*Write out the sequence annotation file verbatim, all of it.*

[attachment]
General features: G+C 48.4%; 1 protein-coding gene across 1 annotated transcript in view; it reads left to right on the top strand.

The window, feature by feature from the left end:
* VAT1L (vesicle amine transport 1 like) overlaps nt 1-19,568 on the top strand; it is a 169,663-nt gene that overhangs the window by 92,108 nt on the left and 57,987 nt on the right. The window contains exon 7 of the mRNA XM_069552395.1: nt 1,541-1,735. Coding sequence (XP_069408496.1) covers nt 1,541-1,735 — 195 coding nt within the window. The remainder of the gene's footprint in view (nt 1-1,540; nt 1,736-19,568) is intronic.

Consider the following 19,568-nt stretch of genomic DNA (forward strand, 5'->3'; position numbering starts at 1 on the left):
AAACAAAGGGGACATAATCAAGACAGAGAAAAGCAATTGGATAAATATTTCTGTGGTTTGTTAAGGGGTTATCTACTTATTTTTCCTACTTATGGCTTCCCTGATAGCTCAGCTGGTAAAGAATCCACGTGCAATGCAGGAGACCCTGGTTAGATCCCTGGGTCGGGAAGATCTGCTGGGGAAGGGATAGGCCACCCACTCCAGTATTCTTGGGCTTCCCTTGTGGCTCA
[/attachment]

General features: G+C 48.4%; 1 protein-coding gene across 1 annotated transcript in view; it reads left to right on the top strand.

The window, feature by feature from the left end:
* VAT1L (vesicle amine transport 1 like) overlaps nt 1-19,568 on the top strand; it is a 169,663-nt gene that overhangs the window by 92,108 nt on the left and 57,987 nt on the right. The window contains exon 7 of the mRNA XM_069552395.1: nt 1,541-1,735. Coding sequence (XP_069408496.1) covers nt 1,541-1,735 — 195 coding nt within the window. The remainder of the gene's footprint in view (nt 1-1,540; nt 1,736-19,568) is intronic.

Consider the following 19,568-nt stretch of genomic DNA (forward strand, 5'->3'; position numbering starts at 1 on the left):
AAACAAAGGGGACATAATCAAGACAGAGAAAAGCAATTGGATAAATATTTCTGTGGTTTGTTAAGGGGTTATCTACTTATTTTTCCTACTTATGGCTTCCCTGATAGCTCAGCTGGTAAAGAATCCACGTGCAATGCAGGAGACCCTGGTTAGATCCCTGGGTCGGGAAGATCTGCTGGGGAAGGGATAGGCCACCCACTCCAGTATTCTTGGGCTTCCCTTGTGGCTCA